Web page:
Tuesday, December 15, 2009
Rice may surge 63 percent to $1,038 a metric ton from $638 on Philippine imports and a shortage in India, a Bloomberg survey of importers, exporters and analysts showed. The U.S. government says nonfat dry milk may jump 39 percent next year, and JPMorgan Chase & Co. forecasts a 25 percent gain for sugar. Global food costs jumped 7 percent in November, the most since February 2008, four months before reaching a record, according to the United Nations Food and Agriculture Organization.
Farm prices this year lagged behind copper futures that doubled and oil’s 57 percent increase. A recovery from the worst recession since World War II would spur food demand and boost costs for buyers of commodities including milk processor Dean Foods Co. while increasing the number of hungry people that the UN says now exceeds 1 billion. (more)
Thomas Lee, the chief U.S. equity strategist at JPMorgan Chase & Co., and Goldman Sachs Group Inc.’s David Kostin, this year’s most-accurate forecasters, say Federal Reserve interest rates near zero and profit growth of more than 26 percent will drive the S&P 500 to 1,300 and 1,250, respectively, in 2010. The combination of higher earnings and an increase in mergers and acquisitions will boost the index to 1,250, according to Thomas Doerflinger, a senior strategist at UBS AG in New York.
While analysts failed to foresee 2008’s crash, when credit markets froze and the S&P 500 fell the most since 1937, investors who followed their advice this year were rewarded with 23 percent gains. The index will end 2010 at 1,223, according to the average of 10 projections in a Bloomberg News survey. Their optimism clashes with Pacific Investment Management Co.’s Mohamed El-Erian and economist Nouriel Roubini, who predict smaller returns or losses. (more)
“An important debate is going on among liberal economists about whether the economy needs another substantial dose of fiscal stimulus lest the unemployment rate linger at unacceptably high levels for the foreseeable future,” writes Bartlett in his column in Forbes magazine.
“Although I supported the original $787 billion stimulus package in February as an emergency response to a crisis situation and am even sympathetic to the idea that it should have been larger, I believe that going forward additional stimulus carries more potential risks than rewards.” (more)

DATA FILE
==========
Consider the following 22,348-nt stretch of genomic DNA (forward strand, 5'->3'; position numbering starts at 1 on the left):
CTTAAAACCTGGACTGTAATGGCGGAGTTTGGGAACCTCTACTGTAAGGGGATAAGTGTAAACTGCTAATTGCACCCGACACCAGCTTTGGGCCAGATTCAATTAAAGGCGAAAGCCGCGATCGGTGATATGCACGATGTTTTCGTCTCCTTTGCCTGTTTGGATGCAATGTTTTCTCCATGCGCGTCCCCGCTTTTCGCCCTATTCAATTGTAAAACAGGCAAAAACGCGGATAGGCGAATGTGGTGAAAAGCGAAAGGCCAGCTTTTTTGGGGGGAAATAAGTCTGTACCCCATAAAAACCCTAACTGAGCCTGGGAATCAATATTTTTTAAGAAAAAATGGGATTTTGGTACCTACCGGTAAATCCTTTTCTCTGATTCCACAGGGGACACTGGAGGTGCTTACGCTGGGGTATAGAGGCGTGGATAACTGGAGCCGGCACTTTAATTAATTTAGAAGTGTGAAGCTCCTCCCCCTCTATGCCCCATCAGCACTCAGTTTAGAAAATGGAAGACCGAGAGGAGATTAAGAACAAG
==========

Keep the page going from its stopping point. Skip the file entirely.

First under the Bush Administration and even more so under President Obama, the federal government has been seizing power and spending money as it hasn’t done since World War II. But as bold as the Executive Branch has been during this financial crisis, the innovations of Fed chairman Ben Bernanke have been literally unprecedented. Indeed, it is entirely plausible that before Obama leaves office, Americans will be using a new currency.
Bush and Obama have engaged in record peacetime deficit spending; so too did Herbert Hoover and then Franklin Roosevelt (even though in the 1932 election campaign, FDR promised Americans a balanced budget). Bush and Obama approved massive federal interventions into the financial sector, at the behest of their respective Treasury secretaries. Believe it or not, in 1932 the allegedly “do-nothing” Herbert Hoover signed off on the creation of the Reconstruction Finance Corporation (RFC), which was given billions of dollars to prop up unsound financial institutions and make loans to state and local governments. And as with so many other elements of the New Deal, FDR took over and expanded the RFC that had been started under Hoover. (more)
For the third time in my life, the Social Security System will go belly-up.
The first time was in 1977 – well, almost. To head off the bust, Jimmy Carter got Congress to pass a major FICA tax increase – sorry, "contribution" increase – in order to save Social Security. The rate would be hiked in phases from 2% to 6.15% (times two: employee and employer). He promised: "Now this legislation will guarantee that from 1980 to the year 2030, the Social Security funds will be sound." (http://tinyurl.com/ybksxs4)
Carter's projection was off by a Georgia country mile. In 1983, the SSA program technically went bankrupt. Reagan signed a law that speeded up Carter's rate increases, added Congressional employees to Social Security, and delayed the age of eligibility. (http://tinyurl.com/ybksxs4) (more)
Families hit by the credit crunch are turning to so-called payday loans because they cannot access extra money from high street banks.
National TV adverts for one loan firm hit screens last week just as Office of Fair Trading research revealed a worrying increase in expensive short-term borrowing. And last night there were calls for the Government to clamp down on the loan firms amid fears that thousands of families could be plunged into spiralling debt.
Liberal Democrat Treasury spokesman Vince Cable said: “At a time when official interest rates are close to zero and inflation is very low or negative it is unbelievable that people are being charged thousands or hundreds of per cent in interest.
“Much of this can be attributed to the withdrawal of credit from struggling households who can no longer use banks and are being driven into these extreme and extortionate forms of credit. (more)